Mongu is the capital of Western Province in Zambia and was the capital of the formerly-named province and historic state of Barotseland. Its population is 179,585, it is the headquarters of Mongu District. Mongu is situated on a small blunt promontory of higher ground on the eastern edge of the 30-kilometre-wide Barotse Floodplain of the Zambezi River running north-south, which in the wet season floods right up to the town; the city is 15 kilometres from the river's main channel, to which its small harbour is connected in the dry season by a 35-kilometre route via a canal and a meandering channel. The whole region is flat and sandy, with the dry land no more than 50 m higher than the floodplain. Mongu is the home city of the Lozi people, who speak a language derived in part from that of the Makololo, related to the South African Sesotho language; the Lozi ruler, the Litunga, has a dry season palace 12 km north-west at Lealui on the floodplain, a flood season palace on higher ground at Limulunga, 17 km north.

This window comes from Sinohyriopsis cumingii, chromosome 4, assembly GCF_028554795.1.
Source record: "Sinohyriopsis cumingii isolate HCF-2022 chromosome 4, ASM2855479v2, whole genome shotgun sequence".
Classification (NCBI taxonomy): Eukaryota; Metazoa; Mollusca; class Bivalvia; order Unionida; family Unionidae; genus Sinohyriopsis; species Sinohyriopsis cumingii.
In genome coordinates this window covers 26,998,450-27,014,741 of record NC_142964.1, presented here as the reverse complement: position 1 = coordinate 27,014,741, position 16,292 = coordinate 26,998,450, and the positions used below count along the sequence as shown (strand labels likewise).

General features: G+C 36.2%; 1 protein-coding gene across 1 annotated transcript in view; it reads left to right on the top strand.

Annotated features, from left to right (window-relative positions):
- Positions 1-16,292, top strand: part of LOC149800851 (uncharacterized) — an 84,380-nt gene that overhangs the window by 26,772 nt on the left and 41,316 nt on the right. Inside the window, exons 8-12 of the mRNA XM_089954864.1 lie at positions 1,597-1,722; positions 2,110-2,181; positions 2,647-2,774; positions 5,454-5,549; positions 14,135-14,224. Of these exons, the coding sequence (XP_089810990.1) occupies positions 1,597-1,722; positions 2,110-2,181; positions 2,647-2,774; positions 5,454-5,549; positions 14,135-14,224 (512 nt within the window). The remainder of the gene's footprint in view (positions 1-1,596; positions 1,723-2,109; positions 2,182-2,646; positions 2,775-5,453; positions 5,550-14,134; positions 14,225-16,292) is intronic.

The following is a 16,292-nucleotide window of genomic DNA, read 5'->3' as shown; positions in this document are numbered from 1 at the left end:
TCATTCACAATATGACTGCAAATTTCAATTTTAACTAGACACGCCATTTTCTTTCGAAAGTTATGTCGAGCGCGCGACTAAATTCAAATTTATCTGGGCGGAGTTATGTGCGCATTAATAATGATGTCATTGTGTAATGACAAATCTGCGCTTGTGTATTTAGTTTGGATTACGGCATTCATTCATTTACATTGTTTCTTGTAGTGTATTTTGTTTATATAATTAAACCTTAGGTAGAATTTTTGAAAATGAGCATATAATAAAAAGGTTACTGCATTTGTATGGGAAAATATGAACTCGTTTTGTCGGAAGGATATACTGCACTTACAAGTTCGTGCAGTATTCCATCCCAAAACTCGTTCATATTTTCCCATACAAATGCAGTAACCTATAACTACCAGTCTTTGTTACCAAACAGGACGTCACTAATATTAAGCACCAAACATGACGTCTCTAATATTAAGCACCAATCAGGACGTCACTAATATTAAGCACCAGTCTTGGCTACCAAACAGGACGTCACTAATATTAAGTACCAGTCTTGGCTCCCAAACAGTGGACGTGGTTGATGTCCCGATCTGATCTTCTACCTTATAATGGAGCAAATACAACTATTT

The Kuomboka ceremony marks the court's transfer between the two locations. At the end of the 18th century, a significant number of Mbunda from Angola settled here; the area has an annual average rainfall of 945 mm falling in the rainy season from late October to April. The flood arrives by January, peaks in April and is gone by June, leaving a floodplain green with new grass on which a population of about 250,000 moves in to graze a similar number of cattle, catch fish and raise crops in small gardens. Mongu is hot from September to December, with a mean maximum for October of 35.4°C, cool from May to August, with a mean maximum in June of 26.9°C and a mean minimum of 10.3°C. Three ecoregions are represented in Mongu and its vicinity: the floodplain comprises Zambezian flooded grasslands, while the higher dry ground is a mosaic of Central Zambezian Miombo woodlands and Cryptosepalum dry forests. To the east the soil is sandy and there are many pans which dry out in the dry season, beyond the Lui River no surface water is available so this zone of scrubby miombo woodland is uninhabited as far east as the Luampa River.